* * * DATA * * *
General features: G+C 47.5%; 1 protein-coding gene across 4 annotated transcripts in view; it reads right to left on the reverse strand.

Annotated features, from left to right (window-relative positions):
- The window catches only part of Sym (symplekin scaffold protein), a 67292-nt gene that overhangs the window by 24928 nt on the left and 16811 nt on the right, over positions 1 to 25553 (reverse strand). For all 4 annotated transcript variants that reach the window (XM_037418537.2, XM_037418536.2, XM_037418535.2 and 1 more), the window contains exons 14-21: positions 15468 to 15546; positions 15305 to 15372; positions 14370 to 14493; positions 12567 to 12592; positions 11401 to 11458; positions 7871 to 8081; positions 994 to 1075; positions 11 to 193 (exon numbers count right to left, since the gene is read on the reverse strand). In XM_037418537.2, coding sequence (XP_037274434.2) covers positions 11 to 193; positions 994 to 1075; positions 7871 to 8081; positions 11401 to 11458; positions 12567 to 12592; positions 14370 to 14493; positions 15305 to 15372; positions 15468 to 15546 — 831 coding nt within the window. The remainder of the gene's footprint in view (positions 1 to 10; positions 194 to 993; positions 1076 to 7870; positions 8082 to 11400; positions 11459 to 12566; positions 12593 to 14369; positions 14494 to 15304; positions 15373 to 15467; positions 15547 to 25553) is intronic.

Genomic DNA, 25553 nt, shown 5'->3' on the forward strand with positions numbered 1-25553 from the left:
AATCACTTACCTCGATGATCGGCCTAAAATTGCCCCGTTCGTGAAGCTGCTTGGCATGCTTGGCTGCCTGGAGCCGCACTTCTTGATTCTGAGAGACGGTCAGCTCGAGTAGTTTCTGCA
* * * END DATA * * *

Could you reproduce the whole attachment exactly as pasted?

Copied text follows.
General features: G+C 47.5%; 1 protein-coding gene across 4 annotated transcripts in view; it reads right to left on the reverse strand.

Annotated features, from left to right (window-relative positions):
- The window catches only part of Sym (symplekin scaffold protein), a 67292-nt gene that overhangs the window by 24928 nt on the left and 16811 nt on the right, over positions 1 to 25553 (reverse strand). For all 4 annotated transcript variants that reach the window (XM_037418537.2, XM_037418536.2, XM_037418535.2 and 1 more), the window contains exons 14-21: positions 15468 to 15546; positions 15305 to 15372; positions 14370 to 14493; positions 12567 to 12592; positions 11401 to 11458; positions 7871 to 8081; positions 994 to 1075; positions 11 to 193 (exon numbers count right to left, since the gene is read on the reverse strand). In XM_037418537.2, coding sequence (XP_037274434.2) covers positions 11 to 193; positions 994 to 1075; positions 7871 to 8081; positions 11401 to 11458; positions 12567 to 12592; positions 14370 to 14493; positions 15305 to 15372; positions 15468 to 15546 — 831 coding nt within the window. The remainder of the gene's footprint in view (positions 1 to 10; positions 194 to 993; positions 1076 to 7870; positions 8082 to 11400; positions 11459 to 12566; positions 12593 to 14369; positions 14494 to 15304; positions 15373 to 15467; positions 15547 to 25553) is intronic.

Genomic DNA, 25553 nt, shown 5'->3' on the forward strand with positions numbered 1-25553 from the left:
AATCACTTACCTCGATGATCGGCCTAAAATTGCCCCGTTCGTGAAGCTGCTTGGCATGCTTGGCTGCCTGGAGCCGCACTTCTTGATTCTGAGAGACGGTCAGCTCGAGTAGTTTCTGCA